After arriving back in the terminal after some spotting and a visit to the Museum of Aeronautical Sciences, I checked in for my Delta flight and headed straight through the security and to the Delta Sky Club.
There are two Sky Clubs in the terminal – one near gate 71 (No. 1) and another near gate 22 (No. 2). As my flight was departing from gate 26, I headed to Sky Club No. 2.
This time, I had access to the lounge thanks to my Delta Gold Medallion status. In Japan, holders of the Delta Amex Gold credit card get the status as one of the card’s perks.
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The lounge is in a semi-circular room in the middle of which the reception is located. At the reception, besides checking into the lounge, you can also request access to the showers and get assistance with your reservation.
There is plenty of seats throughout the lounge. There are seats ranging from sofa chairs to regular chairs and counter-height chairs in a variety of arrangements to suit both individual travelers and larger groups of people.
At both ends of the lounge, there is a buffet area. While the layout of each of them differs a bit, the offerings are the same (see the section below).
On the left end, there is a small play room for kids, and a corner with two phones – I wonder if people still use those.
In the middle of the lounge, to the left of reception, as well as on the far right end of the lounge, workspaces can be found. While the former features some cubicles, the latter offers four counter-height chairs. Both of them provide a pair of computers. There are some more cubicles along the window in the far left end of the lounge.
The showers are located to the left of the reception in a narrow hallway. Each of the five shower rooms can be unlocked with a keycard that can be obtained at the reception in exchange for ones boarding pass. The shower rooms are fairly simple with a space for luggage, a sink, a toilet, and a semi-open shower booth. At the time of my visit, the water pressure was fairly low.
Finally, at the time of my visit, there were two “events” going on in the lounge.
The first was a celebration of “hinamatsuri” – Japanese Girl’s Day. There were traditional dolls placed by the entrance, and rice crackers were being handed out.
The second was an event promoting the direct Tokyo Narita to Portland route operated by Delta. Near the reception, there was a desk with flyers offering information about the region. On top of that, bottled craft beer from Portland was offered.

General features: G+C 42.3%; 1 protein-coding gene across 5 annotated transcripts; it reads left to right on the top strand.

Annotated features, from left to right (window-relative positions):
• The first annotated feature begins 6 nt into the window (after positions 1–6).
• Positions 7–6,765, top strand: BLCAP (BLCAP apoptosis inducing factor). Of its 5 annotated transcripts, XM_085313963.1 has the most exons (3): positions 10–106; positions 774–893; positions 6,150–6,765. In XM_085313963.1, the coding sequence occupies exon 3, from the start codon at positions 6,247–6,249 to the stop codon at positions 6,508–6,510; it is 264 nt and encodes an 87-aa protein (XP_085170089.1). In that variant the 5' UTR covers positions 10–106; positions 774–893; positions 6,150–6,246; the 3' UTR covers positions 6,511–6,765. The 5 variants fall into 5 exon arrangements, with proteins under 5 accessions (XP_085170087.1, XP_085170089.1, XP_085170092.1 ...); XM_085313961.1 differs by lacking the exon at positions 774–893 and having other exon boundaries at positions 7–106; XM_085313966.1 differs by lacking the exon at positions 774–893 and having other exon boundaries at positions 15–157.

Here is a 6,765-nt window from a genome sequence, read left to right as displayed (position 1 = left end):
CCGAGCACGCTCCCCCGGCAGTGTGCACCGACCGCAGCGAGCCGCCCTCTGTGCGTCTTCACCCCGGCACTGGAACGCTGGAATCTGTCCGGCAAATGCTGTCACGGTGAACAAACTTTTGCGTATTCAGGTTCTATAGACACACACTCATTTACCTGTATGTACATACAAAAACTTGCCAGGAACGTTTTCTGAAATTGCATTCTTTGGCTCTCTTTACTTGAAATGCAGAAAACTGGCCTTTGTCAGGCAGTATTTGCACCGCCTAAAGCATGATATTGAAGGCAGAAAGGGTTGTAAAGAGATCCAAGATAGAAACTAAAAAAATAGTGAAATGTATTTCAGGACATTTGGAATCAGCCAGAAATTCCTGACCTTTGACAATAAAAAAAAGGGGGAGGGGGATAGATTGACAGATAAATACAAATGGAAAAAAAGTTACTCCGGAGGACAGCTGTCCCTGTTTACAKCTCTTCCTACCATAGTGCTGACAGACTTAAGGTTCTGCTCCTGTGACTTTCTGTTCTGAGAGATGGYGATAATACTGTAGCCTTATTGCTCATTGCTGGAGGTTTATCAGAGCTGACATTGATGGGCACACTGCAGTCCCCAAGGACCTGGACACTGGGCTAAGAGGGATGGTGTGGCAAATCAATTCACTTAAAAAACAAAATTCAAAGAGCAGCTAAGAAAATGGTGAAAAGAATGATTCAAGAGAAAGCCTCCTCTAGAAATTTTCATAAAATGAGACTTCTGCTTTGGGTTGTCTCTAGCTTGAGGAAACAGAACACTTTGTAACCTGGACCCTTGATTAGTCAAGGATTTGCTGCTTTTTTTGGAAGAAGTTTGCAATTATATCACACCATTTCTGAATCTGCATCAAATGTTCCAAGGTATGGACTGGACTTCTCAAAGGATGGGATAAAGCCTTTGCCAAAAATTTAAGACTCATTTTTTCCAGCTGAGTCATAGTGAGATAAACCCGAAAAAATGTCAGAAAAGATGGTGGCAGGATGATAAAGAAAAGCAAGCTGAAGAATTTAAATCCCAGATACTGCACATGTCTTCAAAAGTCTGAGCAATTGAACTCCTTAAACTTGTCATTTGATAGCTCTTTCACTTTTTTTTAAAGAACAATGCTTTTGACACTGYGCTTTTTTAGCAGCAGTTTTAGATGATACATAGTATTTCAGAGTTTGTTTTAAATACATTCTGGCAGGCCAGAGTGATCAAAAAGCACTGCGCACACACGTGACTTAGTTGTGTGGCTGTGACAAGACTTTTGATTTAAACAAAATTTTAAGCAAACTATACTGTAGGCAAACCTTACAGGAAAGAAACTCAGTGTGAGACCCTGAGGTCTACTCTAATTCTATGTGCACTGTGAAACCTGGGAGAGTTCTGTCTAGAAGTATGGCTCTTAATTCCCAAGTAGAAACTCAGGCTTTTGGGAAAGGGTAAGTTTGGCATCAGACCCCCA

Food & Drinks Selection
As mentioned above, there are buffet areas at both ends of the lounge, and they both offer the same refreshments.
Several choices of warm food were offered during my visit including pasta, noodles, fried chicken, yakitori and congee.
Vegetable sticks, bananas, and salad were offered as well.
Finally, there were some small desserts. Once those run out, they were replaced by chips and pretzels. I am not sure why, but it might have been switching from the lunch offering to afternoon offering. In either case, it would have been nice if both of them were available at all time.
As for drinks, there were a soda machine, coffee and tea, and a selection of liquor. There was also a pair of the well-known Japanese automatic beer dispensers offering Asahi and Suntory beers.
Previously, I reviewed another Narita airport Sky Team lounge – the KAL Lounge which is also a Priority Pass lounge. Compared to that one, the Sky Club is, understandably given that Delta operates quite a few long-hauls out of Narita, miles better.
There is plenty of seating in the lounge – or at least it seemed so during my visit – and the refreshments selection is decent. The only downside of the lounge was the shower water pressure, but to me that is a minor issue.
While I have not visited the No. 1 Sky Club, I read a few reports which say No. 2 is more comfortable. Once I have a chance to fly out of Narita with Sky Team again, I will make sure to check out the No. 1 lounge and report back to you!
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